Your baby is getting to be quite the human being! His fingers and toes are fully formed and he is starting to move his limbs on purpose now. His small intestine is still growing - it will reach 2.75 metres at birth, which is pretty impressive in someone so small, and his genitourinary tract is on its way as well. As for the sex of your baby, although it is already genetically defined, it isn’t visible yet. At the end of the eighth week, baby’s heart and vascular systems will be in place. By the time you get your next ultrasound, the pounding of his heart should be audible, beating at an impressive rate of 160 bpm (beats per minute)!
It’s around week 8 that you may start to notice your figure changing. Some women may lose a little weight while others are already starting to gain some. Pregnancy often shows surprisingly early. You stand on the scales and see that you have not gained any weight, even though there is a child on the way. Weight gain recommendations assume that during the first trimester women gain only about 0.5 – 2.0 kg. And, if you begin your pregnancy at a healthy weight, there is no need to add any extra calories to your diet during the first trimester. Weight gain recommendations are based on your body height and weight before you became pregnant.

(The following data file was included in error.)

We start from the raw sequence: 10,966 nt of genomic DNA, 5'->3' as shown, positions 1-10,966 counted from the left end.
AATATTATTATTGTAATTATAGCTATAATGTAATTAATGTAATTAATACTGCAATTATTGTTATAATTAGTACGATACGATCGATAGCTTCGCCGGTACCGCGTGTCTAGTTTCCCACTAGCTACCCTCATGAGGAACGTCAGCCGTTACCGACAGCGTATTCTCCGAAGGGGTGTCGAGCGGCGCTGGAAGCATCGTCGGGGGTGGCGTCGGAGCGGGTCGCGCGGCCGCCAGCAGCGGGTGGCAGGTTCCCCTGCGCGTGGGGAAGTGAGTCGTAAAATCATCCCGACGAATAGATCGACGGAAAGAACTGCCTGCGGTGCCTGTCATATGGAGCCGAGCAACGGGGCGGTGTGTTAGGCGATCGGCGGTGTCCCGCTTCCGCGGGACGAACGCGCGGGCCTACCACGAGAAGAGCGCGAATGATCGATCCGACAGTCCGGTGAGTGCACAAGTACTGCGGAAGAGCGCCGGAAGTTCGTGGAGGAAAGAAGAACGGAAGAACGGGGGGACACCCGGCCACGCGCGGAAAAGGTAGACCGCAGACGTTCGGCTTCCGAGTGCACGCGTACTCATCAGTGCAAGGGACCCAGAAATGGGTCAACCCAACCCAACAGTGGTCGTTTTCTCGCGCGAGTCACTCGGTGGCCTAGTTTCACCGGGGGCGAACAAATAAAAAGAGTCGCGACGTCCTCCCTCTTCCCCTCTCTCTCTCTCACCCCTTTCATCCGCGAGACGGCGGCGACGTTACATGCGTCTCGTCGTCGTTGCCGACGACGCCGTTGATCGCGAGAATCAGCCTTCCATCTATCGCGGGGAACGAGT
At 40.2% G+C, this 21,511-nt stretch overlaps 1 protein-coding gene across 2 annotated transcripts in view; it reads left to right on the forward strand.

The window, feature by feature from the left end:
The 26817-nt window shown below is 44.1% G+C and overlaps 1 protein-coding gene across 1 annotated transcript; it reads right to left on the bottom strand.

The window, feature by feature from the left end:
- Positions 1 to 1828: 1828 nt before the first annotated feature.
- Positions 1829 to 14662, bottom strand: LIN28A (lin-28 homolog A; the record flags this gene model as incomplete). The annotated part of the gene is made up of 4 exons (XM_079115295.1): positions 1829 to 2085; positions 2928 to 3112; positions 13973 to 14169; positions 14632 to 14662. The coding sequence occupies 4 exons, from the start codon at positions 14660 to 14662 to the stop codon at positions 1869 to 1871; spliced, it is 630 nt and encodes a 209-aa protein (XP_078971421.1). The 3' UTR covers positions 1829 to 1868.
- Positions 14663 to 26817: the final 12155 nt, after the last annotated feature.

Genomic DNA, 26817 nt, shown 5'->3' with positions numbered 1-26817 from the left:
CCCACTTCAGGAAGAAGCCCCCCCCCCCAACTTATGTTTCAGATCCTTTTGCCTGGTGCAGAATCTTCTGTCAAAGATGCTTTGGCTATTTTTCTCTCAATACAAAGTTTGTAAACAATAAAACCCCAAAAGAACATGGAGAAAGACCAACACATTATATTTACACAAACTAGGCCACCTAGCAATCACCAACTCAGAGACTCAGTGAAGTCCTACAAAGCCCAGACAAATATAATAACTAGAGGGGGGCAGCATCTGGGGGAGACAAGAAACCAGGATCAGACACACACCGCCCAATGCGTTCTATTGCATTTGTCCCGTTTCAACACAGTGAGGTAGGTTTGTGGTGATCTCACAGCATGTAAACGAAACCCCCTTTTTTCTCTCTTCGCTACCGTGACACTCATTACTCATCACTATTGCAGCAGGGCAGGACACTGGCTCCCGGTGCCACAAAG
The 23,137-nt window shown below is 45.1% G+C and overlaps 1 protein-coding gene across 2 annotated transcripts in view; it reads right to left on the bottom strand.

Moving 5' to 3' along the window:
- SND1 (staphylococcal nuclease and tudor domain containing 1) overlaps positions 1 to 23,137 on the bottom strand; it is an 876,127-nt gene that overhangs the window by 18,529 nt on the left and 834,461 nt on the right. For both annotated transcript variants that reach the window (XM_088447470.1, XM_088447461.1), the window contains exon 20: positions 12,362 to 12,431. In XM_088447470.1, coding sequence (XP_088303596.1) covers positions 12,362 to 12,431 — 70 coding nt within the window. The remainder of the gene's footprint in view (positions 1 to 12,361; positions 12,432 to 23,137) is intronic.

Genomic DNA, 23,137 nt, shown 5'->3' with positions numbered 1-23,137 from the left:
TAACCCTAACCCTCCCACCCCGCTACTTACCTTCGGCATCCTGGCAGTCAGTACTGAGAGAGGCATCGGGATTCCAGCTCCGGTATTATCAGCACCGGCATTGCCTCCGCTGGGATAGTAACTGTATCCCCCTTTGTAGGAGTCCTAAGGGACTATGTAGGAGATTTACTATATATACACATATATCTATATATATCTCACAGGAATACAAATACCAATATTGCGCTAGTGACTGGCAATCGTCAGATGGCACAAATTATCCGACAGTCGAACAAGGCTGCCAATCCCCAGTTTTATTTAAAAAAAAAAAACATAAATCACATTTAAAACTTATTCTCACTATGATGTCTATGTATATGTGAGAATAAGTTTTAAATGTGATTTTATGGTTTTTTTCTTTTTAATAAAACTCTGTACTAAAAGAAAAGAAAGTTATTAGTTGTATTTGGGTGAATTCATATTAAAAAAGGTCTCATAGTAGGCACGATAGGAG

Time to get drinking! You should be putting away plenty of water while pregnant.
It is an essential component of your blood, of which the volume has increased significantly since the beginning of your pregnancy to ensure you pass on the necessary nutrition for your baby. It is therefore essential to avoid dehydration while maintaining this increased blood volume. Limiting the amount of caffeine you drink is a wise choice during pregnancy. Scientific studies have shown that high levels of caffeine can be a potential contributing factor in miscarriage. Instead, stock your cupboards with a range of tempting caffeine-free options. And, if you’re not yet in the habit of drinking water with meals and throughout the day, now is a good time to start.
“I am 8 weeks pregnant and I've put on 5 kilos. What’s up with that?” Whether that’s your story or not, it’s good to know that weight gain varies among women in pregnancy. That said, an early, rapid weight gain should be reported to your doctor. If your weight before pregnancy was lower than average, you may have no reason to worry. If you were a normal or heavy weight before pregnancy, your doctor might want to learn more about your diet and activity to help you prevent gaining excess weight during the rest of your pregnancy.